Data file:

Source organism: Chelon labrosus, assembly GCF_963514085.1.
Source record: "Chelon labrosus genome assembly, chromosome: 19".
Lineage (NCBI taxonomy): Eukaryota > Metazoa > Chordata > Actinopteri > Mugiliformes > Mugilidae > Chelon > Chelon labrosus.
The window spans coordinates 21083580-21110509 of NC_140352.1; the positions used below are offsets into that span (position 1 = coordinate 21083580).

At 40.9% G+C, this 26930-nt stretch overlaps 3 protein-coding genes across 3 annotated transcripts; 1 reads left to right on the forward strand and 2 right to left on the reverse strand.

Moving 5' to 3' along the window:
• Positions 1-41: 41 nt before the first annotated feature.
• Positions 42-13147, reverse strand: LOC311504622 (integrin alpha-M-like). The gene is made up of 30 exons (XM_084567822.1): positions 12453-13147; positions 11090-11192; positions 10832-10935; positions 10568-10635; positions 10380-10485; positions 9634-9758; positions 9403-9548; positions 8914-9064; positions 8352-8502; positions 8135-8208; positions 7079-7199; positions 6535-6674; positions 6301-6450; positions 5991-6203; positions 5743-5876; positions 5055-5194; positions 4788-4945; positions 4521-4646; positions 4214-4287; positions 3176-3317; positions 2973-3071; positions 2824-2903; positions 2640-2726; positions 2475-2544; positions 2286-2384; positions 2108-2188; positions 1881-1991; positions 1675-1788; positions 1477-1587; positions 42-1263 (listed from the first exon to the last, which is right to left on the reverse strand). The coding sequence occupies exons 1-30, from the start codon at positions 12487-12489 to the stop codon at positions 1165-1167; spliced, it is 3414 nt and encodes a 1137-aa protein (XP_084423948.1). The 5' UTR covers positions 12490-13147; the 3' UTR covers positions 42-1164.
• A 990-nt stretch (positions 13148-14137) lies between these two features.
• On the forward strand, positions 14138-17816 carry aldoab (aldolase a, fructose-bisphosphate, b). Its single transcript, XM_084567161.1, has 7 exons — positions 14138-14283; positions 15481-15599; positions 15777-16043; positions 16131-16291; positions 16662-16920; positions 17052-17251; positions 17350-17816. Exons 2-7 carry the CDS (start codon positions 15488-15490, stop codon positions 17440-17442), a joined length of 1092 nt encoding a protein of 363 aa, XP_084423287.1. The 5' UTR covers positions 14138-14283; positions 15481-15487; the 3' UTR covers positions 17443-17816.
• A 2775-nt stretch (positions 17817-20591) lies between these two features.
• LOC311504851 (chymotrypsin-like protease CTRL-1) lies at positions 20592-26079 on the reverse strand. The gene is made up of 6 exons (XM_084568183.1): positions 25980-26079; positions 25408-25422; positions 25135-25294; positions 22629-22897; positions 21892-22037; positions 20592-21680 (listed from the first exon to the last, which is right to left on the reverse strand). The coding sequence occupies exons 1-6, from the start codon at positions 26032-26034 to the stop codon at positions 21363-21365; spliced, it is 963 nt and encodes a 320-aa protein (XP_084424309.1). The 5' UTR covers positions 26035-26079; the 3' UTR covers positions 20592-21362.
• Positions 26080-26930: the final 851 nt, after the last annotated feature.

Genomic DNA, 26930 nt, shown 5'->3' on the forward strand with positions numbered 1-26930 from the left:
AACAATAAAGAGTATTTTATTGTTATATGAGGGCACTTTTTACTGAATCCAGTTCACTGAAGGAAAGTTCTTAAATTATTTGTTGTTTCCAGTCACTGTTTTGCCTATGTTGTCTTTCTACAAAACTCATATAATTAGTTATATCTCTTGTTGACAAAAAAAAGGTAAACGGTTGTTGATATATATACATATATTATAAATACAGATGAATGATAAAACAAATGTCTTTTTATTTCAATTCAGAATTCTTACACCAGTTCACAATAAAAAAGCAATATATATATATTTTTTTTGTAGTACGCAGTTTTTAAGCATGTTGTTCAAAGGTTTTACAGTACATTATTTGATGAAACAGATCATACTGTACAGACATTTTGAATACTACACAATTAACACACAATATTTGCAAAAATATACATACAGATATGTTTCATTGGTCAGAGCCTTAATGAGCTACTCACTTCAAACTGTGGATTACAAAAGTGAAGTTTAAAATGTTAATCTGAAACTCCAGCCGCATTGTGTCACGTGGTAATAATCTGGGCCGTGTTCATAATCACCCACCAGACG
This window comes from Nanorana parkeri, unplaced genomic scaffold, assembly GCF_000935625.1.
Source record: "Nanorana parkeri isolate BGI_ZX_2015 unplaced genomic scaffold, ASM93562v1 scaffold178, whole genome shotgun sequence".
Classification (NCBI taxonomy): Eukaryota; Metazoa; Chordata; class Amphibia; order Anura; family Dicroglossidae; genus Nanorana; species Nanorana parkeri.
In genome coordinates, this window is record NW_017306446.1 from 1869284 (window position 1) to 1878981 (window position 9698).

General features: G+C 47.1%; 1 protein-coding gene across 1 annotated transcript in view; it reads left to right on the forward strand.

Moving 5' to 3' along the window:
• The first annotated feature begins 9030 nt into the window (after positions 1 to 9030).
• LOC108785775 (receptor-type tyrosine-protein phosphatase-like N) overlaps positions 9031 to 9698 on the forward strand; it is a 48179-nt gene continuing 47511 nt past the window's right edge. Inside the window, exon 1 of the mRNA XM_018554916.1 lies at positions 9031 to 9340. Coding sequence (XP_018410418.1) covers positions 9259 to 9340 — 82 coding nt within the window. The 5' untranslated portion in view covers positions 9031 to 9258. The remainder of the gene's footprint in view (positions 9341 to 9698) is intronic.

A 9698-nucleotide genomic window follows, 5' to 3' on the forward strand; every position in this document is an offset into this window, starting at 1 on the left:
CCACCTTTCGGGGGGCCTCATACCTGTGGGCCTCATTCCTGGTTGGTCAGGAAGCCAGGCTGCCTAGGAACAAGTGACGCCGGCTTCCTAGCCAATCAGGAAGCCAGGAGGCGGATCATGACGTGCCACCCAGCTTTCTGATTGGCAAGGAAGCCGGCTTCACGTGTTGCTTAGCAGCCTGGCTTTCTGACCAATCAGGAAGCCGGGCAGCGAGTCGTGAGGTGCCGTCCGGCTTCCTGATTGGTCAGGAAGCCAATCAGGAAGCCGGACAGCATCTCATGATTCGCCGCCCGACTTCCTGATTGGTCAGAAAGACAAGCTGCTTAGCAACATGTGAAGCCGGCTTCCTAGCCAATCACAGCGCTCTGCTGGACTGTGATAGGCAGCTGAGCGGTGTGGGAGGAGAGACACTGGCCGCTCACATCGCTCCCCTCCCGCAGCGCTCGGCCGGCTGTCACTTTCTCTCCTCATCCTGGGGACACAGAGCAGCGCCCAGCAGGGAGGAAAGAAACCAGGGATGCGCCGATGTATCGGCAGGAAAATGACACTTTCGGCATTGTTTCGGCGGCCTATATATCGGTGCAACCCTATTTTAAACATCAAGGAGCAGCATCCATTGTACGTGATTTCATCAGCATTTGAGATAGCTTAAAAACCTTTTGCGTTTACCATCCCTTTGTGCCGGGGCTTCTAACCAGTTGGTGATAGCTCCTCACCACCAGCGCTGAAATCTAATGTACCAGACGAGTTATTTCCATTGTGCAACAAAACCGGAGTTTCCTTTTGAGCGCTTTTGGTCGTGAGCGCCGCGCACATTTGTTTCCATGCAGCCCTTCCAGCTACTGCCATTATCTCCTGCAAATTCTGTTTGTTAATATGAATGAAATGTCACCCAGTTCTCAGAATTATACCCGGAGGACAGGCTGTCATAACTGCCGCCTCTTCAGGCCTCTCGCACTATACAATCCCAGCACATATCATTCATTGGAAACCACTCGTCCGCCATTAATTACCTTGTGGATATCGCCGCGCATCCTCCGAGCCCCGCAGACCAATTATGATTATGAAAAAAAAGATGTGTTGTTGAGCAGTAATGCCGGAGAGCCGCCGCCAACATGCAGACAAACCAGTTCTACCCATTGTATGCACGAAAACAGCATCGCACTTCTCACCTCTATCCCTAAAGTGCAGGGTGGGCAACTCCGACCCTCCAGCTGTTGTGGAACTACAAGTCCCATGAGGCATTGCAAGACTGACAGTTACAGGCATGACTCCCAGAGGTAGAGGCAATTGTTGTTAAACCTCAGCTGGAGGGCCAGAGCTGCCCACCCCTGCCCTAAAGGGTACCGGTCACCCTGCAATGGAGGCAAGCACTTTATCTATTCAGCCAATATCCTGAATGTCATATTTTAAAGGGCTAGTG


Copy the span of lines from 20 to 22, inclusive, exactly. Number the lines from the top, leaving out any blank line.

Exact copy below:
General features: G+C 47.1%; 1 protein-coding gene across 1 annotated transcript in view; it reads left to right on the forward strand.

Moving 5' to 3' along the window:
• The first annotated feature begins 9030 nt into the window (after positions 1 to 9030).